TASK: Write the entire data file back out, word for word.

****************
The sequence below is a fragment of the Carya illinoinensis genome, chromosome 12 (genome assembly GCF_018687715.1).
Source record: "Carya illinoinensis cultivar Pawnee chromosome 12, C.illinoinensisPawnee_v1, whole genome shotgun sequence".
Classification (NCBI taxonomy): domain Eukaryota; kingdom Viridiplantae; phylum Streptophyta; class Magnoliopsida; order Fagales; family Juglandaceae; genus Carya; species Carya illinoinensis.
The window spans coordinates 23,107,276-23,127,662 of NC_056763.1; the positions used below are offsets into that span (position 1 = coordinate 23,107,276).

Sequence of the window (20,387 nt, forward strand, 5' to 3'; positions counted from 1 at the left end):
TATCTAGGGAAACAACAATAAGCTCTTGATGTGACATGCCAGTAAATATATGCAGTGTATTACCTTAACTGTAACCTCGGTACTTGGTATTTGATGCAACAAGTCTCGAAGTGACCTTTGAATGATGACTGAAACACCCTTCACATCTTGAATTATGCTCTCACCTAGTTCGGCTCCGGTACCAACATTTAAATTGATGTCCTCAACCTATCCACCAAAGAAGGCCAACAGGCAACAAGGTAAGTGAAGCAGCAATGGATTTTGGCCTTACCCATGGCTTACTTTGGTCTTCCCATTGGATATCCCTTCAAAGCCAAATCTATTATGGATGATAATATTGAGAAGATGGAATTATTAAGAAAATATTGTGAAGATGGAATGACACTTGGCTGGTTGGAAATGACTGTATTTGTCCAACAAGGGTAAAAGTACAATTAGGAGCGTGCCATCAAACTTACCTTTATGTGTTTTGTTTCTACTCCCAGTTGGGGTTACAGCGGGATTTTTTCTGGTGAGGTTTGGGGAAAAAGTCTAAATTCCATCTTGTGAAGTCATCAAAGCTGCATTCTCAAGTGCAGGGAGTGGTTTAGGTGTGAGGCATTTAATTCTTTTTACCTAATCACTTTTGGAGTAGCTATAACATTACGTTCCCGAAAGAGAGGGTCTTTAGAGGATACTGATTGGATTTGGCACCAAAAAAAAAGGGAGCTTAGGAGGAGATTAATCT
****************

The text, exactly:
The sequence below is a fragment of the Carya illinoinensis genome, chromosome 12 (genome assembly GCF_018687715.1).
Source record: "Carya illinoinensis cultivar Pawnee chromosome 12, C.illinoinensisPawnee_v1, whole genome shotgun sequence".
Classification (NCBI taxonomy): domain Eukaryota; kingdom Viridiplantae; phylum Streptophyta; class Magnoliopsida; order Fagales; family Juglandaceae; genus Carya; species Carya illinoinensis.
The window spans coordinates 23,107,276-23,127,662 of NC_056763.1; the positions used below are offsets into that span (position 1 = coordinate 23,107,276).

Sequence of the window (20,387 nt, forward strand, 5' to 3'; positions counted from 1 at the left end):
TATCTAGGGAAACAACAATAAGCTCTTGATGTGACATGCCAGTAAATATATGCAGTGTATTACCTTAACTGTAACCTCGGTACTTGGTATTTGATGCAACAAGTCTCGAAGTGACCTTTGAATGATGACTGAAACACCCTTCACATCTTGAATTATGCTCTCACCTAGTTCGGCTCCGGTACCAACATTTAAATTGATGTCCTCAACCTATCCACCAAAGAAGGCCAACAGGCAACAAGGTAAGTGAAGCAGCAATGGATTTTGGCCTTACCCATGGCTTACTTTGGTCTTCCCATTGGATATCCCTTCAAAGCCAAATCTATTATGGATGATAATATTGAGAAGATGGAATTATTAAGAAAATATTGTGAAGATGGAATGACACTTGGCTGGTTGGAAATGACTGTATTTGTCCAACAAGGGTAAAAGTACAATTAGGAGCGTGCCATCAAACTTACCTTTATGTGTTTTGTTTCTACTCCCAGTTGGGGTTACAGCGGGATTTTTTCTGGTGAGGTTTGGGGAAAAAGTCTAAATTCCATCTTGTGAAGTCATCAAAGCTGCATTCTCAAGTGCAGGGAGTGGTTTAGGTGTGAGGCATTTAATTCTTTTTACCTAATCACTTTTGGAGTAGCTATAACATTACGTTCCCGAAAGAGAGGGTCTTTAGAGGATACTGATTGGATTTGGCACCAAAAAAAAAGGGAGCTTAGGAGGAGATTAATCT